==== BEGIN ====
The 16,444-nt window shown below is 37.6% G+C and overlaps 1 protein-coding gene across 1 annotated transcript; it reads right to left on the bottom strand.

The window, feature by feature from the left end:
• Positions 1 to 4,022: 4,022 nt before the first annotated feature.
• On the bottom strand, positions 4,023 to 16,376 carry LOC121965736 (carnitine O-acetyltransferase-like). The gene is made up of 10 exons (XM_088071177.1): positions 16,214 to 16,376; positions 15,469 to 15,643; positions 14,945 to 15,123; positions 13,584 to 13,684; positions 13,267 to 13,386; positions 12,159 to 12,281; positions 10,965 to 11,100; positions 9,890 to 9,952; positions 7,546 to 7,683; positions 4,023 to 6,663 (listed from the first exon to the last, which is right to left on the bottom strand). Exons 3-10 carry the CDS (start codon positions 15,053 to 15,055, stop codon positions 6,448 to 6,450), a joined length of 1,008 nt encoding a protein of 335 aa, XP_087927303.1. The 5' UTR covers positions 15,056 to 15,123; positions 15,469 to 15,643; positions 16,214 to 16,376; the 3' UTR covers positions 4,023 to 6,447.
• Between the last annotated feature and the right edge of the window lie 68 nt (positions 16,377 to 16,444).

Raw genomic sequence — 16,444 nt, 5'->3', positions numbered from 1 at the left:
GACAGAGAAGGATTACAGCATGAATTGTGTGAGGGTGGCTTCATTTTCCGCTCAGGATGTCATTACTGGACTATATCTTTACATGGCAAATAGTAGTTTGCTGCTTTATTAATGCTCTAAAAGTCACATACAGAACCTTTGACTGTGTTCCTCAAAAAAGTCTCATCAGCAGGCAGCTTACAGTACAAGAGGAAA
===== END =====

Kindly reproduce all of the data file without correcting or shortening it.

The 16,444-nt window shown below is 37.6% G+C and overlaps 1 protein-coding gene across 1 annotated transcript; it reads right to left on the bottom strand.

The window, feature by feature from the left end:
• Positions 1 to 4,022: 4,022 nt before the first annotated feature.
• On the bottom strand, positions 4,023 to 16,376 carry LOC121965736 (carnitine O-acetyltransferase-like). The gene is made up of 10 exons (XM_088071177.1): positions 16,214 to 16,376; positions 15,469 to 15,643; positions 14,945 to 15,123; positions 13,584 to 13,684; positions 13,267 to 13,386; positions 12,159 to 12,281; positions 10,965 to 11,100; positions 9,890 to 9,952; positions 7,546 to 7,683; positions 4,023 to 6,663 (listed from the first exon to the last, which is right to left on the bottom strand). Exons 3-10 carry the CDS (start codon positions 15,053 to 15,055, stop codon positions 6,448 to 6,450), a joined length of 1,008 nt encoding a protein of 335 aa, XP_087927303.1. The 5' UTR covers positions 15,056 to 15,123; positions 15,469 to 15,643; positions 16,214 to 16,376; the 3' UTR covers positions 4,023 to 6,447.
• Between the last annotated feature and the right edge of the window lie 68 nt (positions 16,377 to 16,444).

Raw genomic sequence — 16,444 nt, 5'->3', positions numbered from 1 at the left:
GACAGAGAAGGATTACAGCATGAATTGTGTGAGGGTGGCTTCATTTTCCGCTCAGGATGTCATTACTGGACTATATCTTTACATGGCAAATAGTAGTTTGCTGCTTTATTAATGCTCTAAAAGTCACATACAGAACCTTTGACTGTGTTCCTCAAAAAAGTCTCATCAGCAGGCAGCTTACAGTACAAGAGGAAA